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Open Access Publications from the University of California

Identifying Emergency Department Symptom-Based Diagnoses with the Unified Medical Language System


Introduction: Many patients who are discharged from the emergency department (ED) with asymptom-based discharge diagnosis (SBD) have post-discharge challenges related to lack of adefinitive discharge diagnosis and follow-up plan. There is no well-defined method for identifyingpatients with a SBD without individual chart review. We describe a method for automated identificationof SBDs from ICD-10 codes using the Unified Medical Language System (UMLS) Metathesaurus.

Methods: We mapped discharge diagnosis, with use of ICD-10 codes from a one-month period ofED discharges at an urban, academic ED to UMLS concepts and semantic types. Two physicianreviewers independently manually identified all discharge diagnoses consistent with SBDs. Wecalculated inter-rater reliability for manual review and the sensitivity and specificity for our automatedprocess for identifying SBDs against this “gold standard.”

Results: We identified 3642 ED discharges with 1382 unique discharge diagnoses that correspondedto 875 unique ICD-10 codes and 10 UMLS semantic types. Over one third (37.5%, n = 1367) of EDdischarges were assigned codes that mapped to the “Sign or Symptom” semantic type. Inter-raterreliability for manual review of SBDs was very good (0.87). Sensitivity and specificity of our automatedprocess for identifying encounters with SBDs were 84.7% and 96.3%, respectively.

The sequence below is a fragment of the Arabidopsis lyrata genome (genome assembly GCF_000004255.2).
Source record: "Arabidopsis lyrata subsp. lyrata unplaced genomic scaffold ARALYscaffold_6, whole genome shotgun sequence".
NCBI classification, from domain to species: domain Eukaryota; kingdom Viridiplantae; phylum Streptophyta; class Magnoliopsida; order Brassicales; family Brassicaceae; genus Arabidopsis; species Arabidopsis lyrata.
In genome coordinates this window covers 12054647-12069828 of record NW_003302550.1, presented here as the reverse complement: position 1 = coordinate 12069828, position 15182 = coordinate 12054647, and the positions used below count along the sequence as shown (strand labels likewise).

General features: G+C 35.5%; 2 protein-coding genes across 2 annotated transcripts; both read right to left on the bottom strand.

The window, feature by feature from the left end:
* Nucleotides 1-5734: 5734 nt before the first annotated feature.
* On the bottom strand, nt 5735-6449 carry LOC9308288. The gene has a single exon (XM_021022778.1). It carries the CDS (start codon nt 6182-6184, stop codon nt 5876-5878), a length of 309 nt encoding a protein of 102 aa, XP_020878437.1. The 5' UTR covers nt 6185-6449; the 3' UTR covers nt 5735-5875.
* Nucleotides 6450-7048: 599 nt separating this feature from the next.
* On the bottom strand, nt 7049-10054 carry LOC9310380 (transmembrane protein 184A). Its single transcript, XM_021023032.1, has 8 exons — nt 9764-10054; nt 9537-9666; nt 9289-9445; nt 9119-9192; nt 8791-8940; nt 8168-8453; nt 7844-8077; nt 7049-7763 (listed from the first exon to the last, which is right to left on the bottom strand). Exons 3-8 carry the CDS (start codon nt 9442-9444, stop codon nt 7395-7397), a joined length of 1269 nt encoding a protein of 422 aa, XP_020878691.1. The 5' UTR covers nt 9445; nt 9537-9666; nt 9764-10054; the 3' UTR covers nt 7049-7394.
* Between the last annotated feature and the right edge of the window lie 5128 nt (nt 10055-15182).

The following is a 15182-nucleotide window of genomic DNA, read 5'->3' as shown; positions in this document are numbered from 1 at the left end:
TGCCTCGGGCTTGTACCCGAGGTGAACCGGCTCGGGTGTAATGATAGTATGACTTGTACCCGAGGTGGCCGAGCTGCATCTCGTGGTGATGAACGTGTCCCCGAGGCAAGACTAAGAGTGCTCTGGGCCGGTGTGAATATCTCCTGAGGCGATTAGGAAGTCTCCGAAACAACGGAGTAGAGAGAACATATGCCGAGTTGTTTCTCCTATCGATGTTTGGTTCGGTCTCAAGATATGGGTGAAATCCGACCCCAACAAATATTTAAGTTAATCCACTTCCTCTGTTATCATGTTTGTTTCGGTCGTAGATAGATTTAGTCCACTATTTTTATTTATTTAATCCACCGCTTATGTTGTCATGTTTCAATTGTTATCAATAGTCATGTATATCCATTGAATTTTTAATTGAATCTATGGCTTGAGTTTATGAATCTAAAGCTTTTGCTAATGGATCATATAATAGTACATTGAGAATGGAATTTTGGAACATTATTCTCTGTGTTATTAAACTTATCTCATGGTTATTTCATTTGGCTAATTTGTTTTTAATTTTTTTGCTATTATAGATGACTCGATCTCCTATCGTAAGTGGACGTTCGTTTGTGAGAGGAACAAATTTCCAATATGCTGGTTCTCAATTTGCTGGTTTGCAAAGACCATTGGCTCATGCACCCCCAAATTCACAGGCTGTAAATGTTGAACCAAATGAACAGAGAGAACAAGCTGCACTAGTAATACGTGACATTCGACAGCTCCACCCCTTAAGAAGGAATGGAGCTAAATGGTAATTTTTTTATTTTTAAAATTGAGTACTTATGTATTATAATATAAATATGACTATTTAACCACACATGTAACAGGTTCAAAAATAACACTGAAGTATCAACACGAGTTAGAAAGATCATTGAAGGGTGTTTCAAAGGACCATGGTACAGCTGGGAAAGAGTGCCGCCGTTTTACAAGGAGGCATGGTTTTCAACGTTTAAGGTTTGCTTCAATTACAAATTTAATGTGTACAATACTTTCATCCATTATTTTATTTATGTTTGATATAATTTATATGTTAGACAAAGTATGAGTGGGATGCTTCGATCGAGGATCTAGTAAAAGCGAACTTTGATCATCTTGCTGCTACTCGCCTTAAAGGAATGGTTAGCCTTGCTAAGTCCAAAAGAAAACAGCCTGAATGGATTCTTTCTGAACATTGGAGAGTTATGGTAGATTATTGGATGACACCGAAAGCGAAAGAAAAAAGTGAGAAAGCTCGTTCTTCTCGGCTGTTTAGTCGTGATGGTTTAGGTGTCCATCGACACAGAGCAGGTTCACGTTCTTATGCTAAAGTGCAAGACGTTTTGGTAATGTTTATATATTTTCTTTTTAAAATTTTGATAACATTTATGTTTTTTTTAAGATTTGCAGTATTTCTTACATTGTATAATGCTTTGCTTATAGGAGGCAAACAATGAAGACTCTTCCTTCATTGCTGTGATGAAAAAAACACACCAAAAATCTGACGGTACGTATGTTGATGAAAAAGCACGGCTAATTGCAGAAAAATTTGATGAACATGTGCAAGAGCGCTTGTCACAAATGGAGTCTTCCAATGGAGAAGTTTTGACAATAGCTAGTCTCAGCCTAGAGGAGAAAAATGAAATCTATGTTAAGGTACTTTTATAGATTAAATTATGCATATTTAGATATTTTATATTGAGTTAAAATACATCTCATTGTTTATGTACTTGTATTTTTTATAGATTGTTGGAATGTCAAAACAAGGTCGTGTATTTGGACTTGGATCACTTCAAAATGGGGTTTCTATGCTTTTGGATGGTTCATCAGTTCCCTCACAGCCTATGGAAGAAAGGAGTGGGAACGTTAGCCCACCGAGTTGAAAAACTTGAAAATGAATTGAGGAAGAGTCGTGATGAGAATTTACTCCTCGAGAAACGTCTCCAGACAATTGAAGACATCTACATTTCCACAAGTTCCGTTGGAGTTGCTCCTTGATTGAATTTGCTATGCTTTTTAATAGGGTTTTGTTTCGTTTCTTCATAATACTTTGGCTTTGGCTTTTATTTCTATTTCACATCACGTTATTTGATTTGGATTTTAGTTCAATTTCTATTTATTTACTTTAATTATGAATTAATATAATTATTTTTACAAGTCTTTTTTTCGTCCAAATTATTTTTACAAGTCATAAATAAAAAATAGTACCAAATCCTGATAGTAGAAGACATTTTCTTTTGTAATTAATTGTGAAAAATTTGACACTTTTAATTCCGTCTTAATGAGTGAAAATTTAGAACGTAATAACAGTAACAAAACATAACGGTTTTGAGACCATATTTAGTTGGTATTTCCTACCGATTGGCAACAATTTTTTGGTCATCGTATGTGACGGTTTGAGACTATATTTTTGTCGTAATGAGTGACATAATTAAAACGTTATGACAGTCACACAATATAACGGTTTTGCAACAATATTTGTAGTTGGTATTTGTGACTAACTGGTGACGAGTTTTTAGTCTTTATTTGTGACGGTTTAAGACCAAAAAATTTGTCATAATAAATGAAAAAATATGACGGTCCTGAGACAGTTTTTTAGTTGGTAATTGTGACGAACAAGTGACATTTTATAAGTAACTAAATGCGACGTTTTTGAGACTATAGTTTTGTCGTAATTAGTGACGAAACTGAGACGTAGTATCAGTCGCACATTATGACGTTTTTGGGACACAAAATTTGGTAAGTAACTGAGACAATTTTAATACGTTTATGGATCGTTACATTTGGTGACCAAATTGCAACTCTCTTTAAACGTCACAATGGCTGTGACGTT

Conclusion: Use of our automated process to identify ICD-10 codes that classify into the UMLS “Signor Symptom” semantic type identified the majority of patients with a SBD. While this method needsrefinement to increase sensitivity of capture, it has potential to automate an otherwise highly timeconsumingprocess. This novel use of informatics methods can facilitate future research specific topatients with SBDs.

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